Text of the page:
The Courier News from Blytheville, Arkansas on November 15, 1954 · Page 8
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The Courier News from Blytheville, Arkansas · Page 8

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Blytheville, Arkansas
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Monday, November 15, 1954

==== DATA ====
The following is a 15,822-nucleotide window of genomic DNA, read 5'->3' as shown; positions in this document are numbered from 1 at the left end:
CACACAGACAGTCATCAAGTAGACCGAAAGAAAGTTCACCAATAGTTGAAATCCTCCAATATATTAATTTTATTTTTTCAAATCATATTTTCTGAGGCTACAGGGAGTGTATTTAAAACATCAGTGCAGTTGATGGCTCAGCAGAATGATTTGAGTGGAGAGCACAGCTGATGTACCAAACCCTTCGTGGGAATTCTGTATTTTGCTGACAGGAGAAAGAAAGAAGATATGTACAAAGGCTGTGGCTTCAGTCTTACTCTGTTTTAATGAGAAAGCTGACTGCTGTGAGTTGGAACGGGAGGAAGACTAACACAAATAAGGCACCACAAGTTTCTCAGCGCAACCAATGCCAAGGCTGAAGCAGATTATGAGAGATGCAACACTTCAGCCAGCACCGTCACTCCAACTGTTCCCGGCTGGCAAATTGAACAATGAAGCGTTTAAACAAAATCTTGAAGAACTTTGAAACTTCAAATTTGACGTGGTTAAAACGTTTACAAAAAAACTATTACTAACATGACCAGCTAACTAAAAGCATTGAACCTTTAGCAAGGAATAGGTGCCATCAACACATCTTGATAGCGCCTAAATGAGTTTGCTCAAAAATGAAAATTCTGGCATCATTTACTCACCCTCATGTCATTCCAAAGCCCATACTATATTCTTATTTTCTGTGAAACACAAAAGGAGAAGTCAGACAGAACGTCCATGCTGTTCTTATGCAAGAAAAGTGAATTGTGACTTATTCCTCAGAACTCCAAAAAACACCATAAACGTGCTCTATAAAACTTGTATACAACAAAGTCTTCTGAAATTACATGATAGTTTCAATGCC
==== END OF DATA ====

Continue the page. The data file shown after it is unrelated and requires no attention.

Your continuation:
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PAGE EIGHT BLYTHEVILLE (ARK.) COURIER NEW8_ MONDAY, NOVEMBER 18, 1954 Porkers Lost Mental Edge and SMI) Won Halsell Winner In Grid Contest Pickt BlythexilU Score Closer to Settle Deadlock A mere two points difference in picking the Blylheville • Newport score settled last week's Courier News football contest with Jerry Halsell of Route 2. Blythevttle declared the winner. Halsell and Joe Forehand of Blytheville ended in a deadlock. Both missed only three of the 24 contest games. But Halsell guessed the Blytheville-Newport score at 28-H, and Forehand picked it to be 27-13. The score of that game was 16-14 Halsell missed the Arkansas- 8MTJ, Georgia-Auburn and Michigan State-Michigan contests while Forehand missed picking winners of the Arkansas-SMU, Yale-Princeton and Iowa-Minnesota contests. This week's contest games appear in today's issue of the Courier News. Scores of last week's games: Blytheville 39, Newport H Georgia Tech 20, Alabama 0 SMTJ 21. Arkansas 14 Oregon 26, Washington State 14 Princeton 21, Yale.14 Indiana 14, Northwestern 11 Auburn 35, Georgia 0 Texas 35, TCU 34 Southern California 41, Washing- ion 0 Pitt 21, Nebraska 7 Minnesota 22, Iowa 20 Florida 14, Tennessee 0 Osceola 19, Lepanto 0 Rice 29, Texas AiM 18 Ohio State 28, Purdue « Tulane 8, Vanderbllt 0 Michigan 3«, Michigan Stale 1 Mississippi State 26, LSU 0 South Carolina 27, Virginia 0 Kansas state 12, Iowa State 7 Maryland 16, Clemson 0 West Virginia 20, William k Mary 6 Boston College 7, Boston U. I Wisconsin 27, Illinois 14. NCAA Ethics Committee In Session KANSAS CITY 1*1 — There were strong indications that the Ethics Committee of the Notional Collegiate Athletics Assn. considered at least one major case here yester day. NCAA officials said they could not, discuss what occurred in the meeting of the committee, which studies allegations that the NCAA'S code of ethics has been violated. However, reliable sources have tald the committee would hear charges that Jack Gardner vlolnt ed the code in influencing two bus ketball players when he moved from Kansas State College to Utah University as basketball coach in 1953. Two outstanding Big Seven Con ference basketball players trans ferred to Utah with Gardner. They were Gary Bergen of K-State anc Art Bunte of Colorado. The committee met at the Hole Muehlebach. Registered at the same hotel yesterday were Gard ner of Salt Lake City, and three Kansas State officials — Lawrence (Moon) Mullins. Athletic Director Tex Winter, basketball coach, and Dr. R. I. Throckmorton, faculty representatives. Recommendations of the committee must go to the NCAA coun ell which will determine whether anything shall be made public about the investigations. Six-Man Match On Legion Card It'll be six-man tag wrestling again tonight as Promoter Mike Meroney presents another slellnr card on the American Legion's Memorial Auditorium wrestling show. Two teams of top notch heavy 1 weights are scheduled to square of] in the main event bout with Kar (Killer) Kowalskl and Ray Pirett the southern junior h :vyweigh king, headlining the show. Pirett and Kowalskl will be 01 opposite sides. Joining Pirett in the melee will be Lee Fields and Joe McCarthy. They'll be opposed by the team of Kowalski, Charley Keene and Walter Sirois. In addition to the main event two one-fall preliminary bouts an also on the card with KowalsJc meeting McCarthy, Pirett taking on Sirols and Fields meetlni Keene. Officials' Tests Given Tonight County basketbail ollici&ls desir ing to become certified by the Ar kansas Officials Association will be gir^n examinations tonight Blytheville, Manila and Wilson. Examinations for six Blythevlll officials are scheduled to be give at 7:30 p.m. at Blytheville Junto High School. Testa for officials In other parts of the county will given at Manll High Schol and at Wilson Hlg School tonight at 7. In order for »n official to oe come certified he must pass Lh Rugged Slate Tells On Worn Out Hogs By RAY STEPHENS FAYETTEVILLE, Ark. (AP) — A week or so ago, Aransas Coach Bowden Wyatt said his foothall Razorbacks vere winning because of a "mental edge" over Uieir oppo- ents, and commented, "God help us if we ever lose it." The Razorbacks lost it Saturday fternoon. and also lost their first ame of the season 21-14 to South- rn Methodist. There's little doubt that SMU had ic superior football team at Rnzor- iack stadium, but for the first Ime this season, Arkansas nlso was shaded In the "will-to-win" epartment. The Mustangs, which had to win o stay in the race for the Southwest Conference championship, rere "up" for the contest, and as result ran over the Razorbacks .Imost at will. Arkansas couldn't seem to get going until SMU had a 21-polnt cad, and by that time It was too ate. Varioui Theories Undoubtedly, various theories will je advanced for the Arkansas loss, the first by the Razorbacks after even straight victories this year. fs been said that Arkansas should ,ave opened vip with Its passing attack earlier than it did; others have traced the defeat to the pushing SMU ground attack which cut gaping holes In the Arkansas ine. It's also been noted that Arkanas' vaunted pass defense had its worst day of the season. Whatever the primary reason, here's one factor which can't be overlooked—that rugged Arkansas schedule. Prior to Saturday's game, the Razorbacks had met and conquered ilx major opponents on conaecu- Jve Saturdays — Texas Christian. Baylor, Texas, Ole Miss, Texas A4M and Rice. That undoubtedly, s as rough—If not the roughest— ichedule played by any major foot>a!l power In the nation. Ju«t Worn Out The Razorbacks were just plain worn out, and showed It for three quarters. The Arkansas lino was outcharged, and the Porker backs seemed to lack that extra zip lecessary to get into the open. Arkansas could manage but 77 /ards total offense in the entire Jlrst half. And .on defense they were run down by a club which was the Interior of at least one ither Arkansas opponent, Ole Miss, The loss threw the • Southwest Conference championship race Into a state of temporary contusion. Ar- :ansas could have clinched the title and the Cotton Bowl bltl which accompanies It by tying SMU. In oslng, the Rnzorbncks dropped Into second place In the conference standings with a 5-1 record. SMU took the lead with a loop record of three victories iifiiiinsi no losses and one tic. The Mustangs still must play Tcxns Christian and Baylor, so Arkansas still las a chance to win. Baj-ior Han Chance Baylor, once beaten In the conference, also still Ls in contcnlloi for the title. The Bears, in addition to SMU, must play Rice. There's a chance that Baylor and Arkansas could tie for the crown, If this should occur, Arkaasas would go to the Cotton Bowl because the Razorbacks hnvc whipped the Bears. Despite the loss to SMU, Arkansas hung up its be.st Southwest Conference record since ID-IC. when the Razorbncks posted an Identical 5-1 mark and lied Rice for the championship . SMU looked like a winner from the start of Saturday's game. At tho end of the first half, only the most fanatically loyal fans still held but hope for an Arkansas victory, and a third SMU scoring drive shortly after the second half began quenched that faint spark. Arkansas didn't get moving until ate in the third quarter, and finally put across two 'touchdowns In the final period. The Inst score cnmc with only two minutes and j 12 seconds still to be played. Leading the SMU assault was Frank Eldom, a swift 100-pound halfback who pierced the Razorback line with more ease than even Rice's great Dicky Moegle. Eldom scored all three SMU touchdowns. He took H 22-yiml p»ss from quarterback Duane Nutt for the first Mustang score. The play ended a 7-yard SMU drive, put together by the Mustangs the second time they got their hands on the ball. EUiom Again A few minutes In the later second quarter, Eidom raced 28 yards for the second SMU touchdown ending an 80-yard march. The big halfback bulled across from the two for the third Mustang score. Ed Bernet kicked all three extra points. The passing of George Wulker plus the brilliant receiving of Preston Caprenter and Joe Thomason finally got Arkansas on the move. The Razorbacks drove HO yards for their first touchdown. Walker's passes accounted for 72 yards of the drive. The talented sophomore hit Thomason from 10 yards out for the tally. The little wlngback from Hot Springs made ft fingertip catch Just Inside the end zone. On the first play following the Vttckolf. SMU's Mnrryn Muvphey fumbled an Arkansas end Walt Mallhews—who .starrrd on defense — recovered. Arkansas promptly drove (o the SMU four, but the Mustangs held. SMU moved out to the Arkansas 37 In six plays, before Eidom fumbled. Again Mathews recoverec the ball for Arkansas, and the Razorbacks' final drive started. With the help of a 1-ynrtt penalty against SMU, Buddy Benson led Arkansas to the Mustnnp 28. Walker then came In and passed to Matlhews who was pulled down 3 More County 11s Close Out Friday Burdette Ploys at Wilson; Osceola Travels to Piggott Mississippi County's 1954 football season turns into its final lap this week with three more county teams closing the year in games Friday night. , Only three games are on the*- " county's slate this week and in these Shawnee. Burdette and Wilson will close out their seasons. This will leave only Osceola still in the running. The Seminoles are the only county team that still plays a traditional Thanksgiving Day game. They meet Marked A MichVUk and [ W; and halfback Hugh tion. . shoulder Sports Roundup— Is This Day of 'Magic Mile?' By GAYLE TALBOT NEW YORK (AP) We have a feeling, amounting practically to an obsession, that the track coach at Oxford University, Franz Stampfl, was talking through his topper the other day when he said to a reporter as follows: "A year ago the four-minute mile was called 'the magic mile.' It was nothing of the sort The four-minute mile was run four times last season and in the next few years it will be run „ „ . »__..._< 1 1. n nu^l *•« l\n Q.RH r\^eoihl™ Inujar- " Tlie lour-nimuie nine was iuii iuui LUIK..J JM^I, u**uw** -..« ... — / 40 times. In 20 years I expect the record to be 3:50 — possibly lower.' The Vienna-born mentor is the man who taught Roger Bannistei liow to run. and so must be grant ed ft high standing in his profession. He's entitled to make pre- flrm opinion that his Is one Um< he was talking when ' ' have been listening. Conch Stampfl is not going to plans on his newly acquired Kan live long enough to see 40 four- sas City Athletics — naming a minute miles listed in the record general manager. dictions, too. But we are of the I Johnson Expected to Retain K.C. Blues General Manager - - KANSAS CITY UK — Arnold John- should son loday prepared to make a key move In the face-lifting job he books. He probably will not person The Chicago millionaire who i- brought the American League's 5 riRure since Bannister Athletics here from Philadelphia o be counted out. And has been giving no inkling of his • ill b a 3 50 mile run choice but speculation centered .here nevei w e • . around Parke Carroll, by a human being Without tne use Manaecd Bli of afterburners. Never Again That last statement is taking in a lot of time, but we're willing to be stuck with it If anyone wants to clip this out and confront us with It 50 or 60 years from now. We'll even toss In the prediction that this generation will not again see two men Break tour minutes in the same race, as Bannister and John Lnhdy did last summer In Vancouver. Our feelinu, stated simply, is that there must be. sometime, an absolute limit to rrumnn endeavor. The iact that 32 Irnck nntl field records have been broken this year, and that boys are growing bigger and stronger from eating fortified breakfast food, doesn't make this liny the loss true. Some time It's not to slop, and we think that in (he ease of running I ho mile that point has Just about been reached. on Die SMU seven. Fullback Henry Moore lost two off tackle, and then Walker pitched nine yards to Herry McPadden In the end zone. SMU fumbled the ball again on the final play of Hie game, but Arkansas couldn't get off a play before time ran out. Sure symbol j^i: / of good luck! The four-leaf clover stands for good hick...the big 7 with ihe crowu on top for the linoi of all whiskirs Seagram's 7 Crown. Fortunatrly, Seagram's 7 Crovn in irineh easier to find than four-leaf clovers. hrrnuM* it ift the mo&t demanded whiskey i« Auit'rica. ,'a! and be Seagram-Distillers Company, New York City. Blended Whiskey. 86.S Proof. 65% Grain Neutral Spirits. A Managed Blues Carroll is general manager of the New York Yankees farm club, the American Association Blues. 5 been Kansas City's association entry since 1945. One of the general manager's fi t ofilcial Jobs will be to attend (he major league draft meeting in New York next week. He faces th< momentous job of trying to guid the A's out of the league cellar. Johnson also is expected to name a field manager during his brie Kansas Cit; stay. He probably wil do that tomorrow. Front office affairs of the old Philadelphia A's were handled by brothers Roy and Earle Mack who ; ] along with their father, Connie, were the owners. Connie was pres- : ' lent. j In buying out the Mucks, Johnson announced Roy Mack had a three year contract with the Kansas City club but has not said what Mack's duties will be. Roy was executive vice-president and treasurer of the old A's. Tree in their annual Turkey Day Two Games in County Of the three games on the county's, schedule this week, two will be played on county fields. The big one will be reeled off at Wilson where Wilson's Bulldogs entertain Burdette's Pirates in a game that has little bearing on anything but local prestige. Burdette is currently rated the No. 10 team among the state's Class B schools and will be out to protect this rating. This will be the final game of the season for both teams. Indians Close Shawnee's Indians close out their season at home Friday night with Hughes furnishing the opposition. The battered Indians have been plagued with injuried all year and •will be out to end their season on a pleasant note. Osceola's Seminoles will travel again this week going to Piggott to take on the Piggott Mohawks, ~ Class A team. The Seminoles got their third win of the season and their second in a row last week with a 19-0 de- Tiger B Team Plays Tonight cision over Lepanto. Caruthersville's Reserves Travel To Cairo for Gam* CARUTHERSVILLE — The C»- ruthersville Tigers have one mora game on the 1954 schedule the annual Thanksgiving Day contest with Kennett's Indians, which will be played at Kennett this year. Caruthersville's freshman and sophomore team will meet the Cairo. 111., freshman and sophomore team at Cairo Monday night. That grid game will give Cairo a chance to avenge the Tigers as Caruthersville's A team defeated the Pilot* 18-0 here last Friday night. Here is the probable lineup for Caruttiersville's freshman - sophomore team Monday night: Mitchell, left end; Warren or Hicks, left tackle; T. Streete, left guard; King, center; C. Snow, right guard; C. Tate, right tackle; Gerald Clayton, right guard; Log_an Cook, loft and quarterback; George Cook, half; Don Woody, right half; Gift Edgerton, fullback. HOT D€G/ DELICIOUSLY SEASONED WITH OUR CHILI AND CHOPPED ONIONS TAKE HOME SACK—6 FOR $1 DRIVE IN KREAM KASTLE FORO THUNDER8IRO— the thriffing new personal car that set the style for Ford's •56 line*. look comes Ford's new styling ^B. THE NEW FAIRUNE SEDAN is a truly distinguished car that mil be at home everywhere. And Ford's long, low Thunderbird-inspired lines are complemented by exciting new interior styling—and many rich upholstery materials never before used in an automobile. In Ford's new Fairrarre, Customline, Mainline and Station Wagon Series—you'll see styling that was inspired by the Thunderbird—the distinguished Ford personal car that wae received with so much enthusiasm aH over the nation. This styling is reflected m Ford's longer, tower silhouette—daring new exterior color treatments—colorful upholsteries never before found in a ear—everywhere you took. New Trigger-Torque power All three of Ford's new engines are the mightiest ever offered in Ford Cars. All offer split-second Trigger- Torque performance. There's a 162-h.p. Y-block V-8. A still mightier 182-h.p. Y-block Special V-8 which is offered with Fordomatic Drive in Fairlane and Station Wagon models. And the new 120-h.p. I-Wock Six. Ptus aH these "worth-more • Nw S(»«<l-Trij9« FiriMKh DriM* gives quicta stxts mi passing. . Nw Twto-MiM Spit Ft* resist "fouling" up to ttire« times as long. • Nn 10% tin* br3k« man slops; up to 50% longer brake linioe life. • Ntw TuMM Tim otto ultra pwKt»K and blowout protection. • N*r Angto-PthMJ UI-Mnt Fran* Sol' (i makes aH riding and handling easier. •at win taA. '55 FORD PHILLIPS MOTOR COMPANY •roadway t Chickatawba Phon* 3-4453 —If Y»«'r« lnt«r«it«4 in an A-l Us«d Cor— B« SUM to Sot Your Ford D«al«r—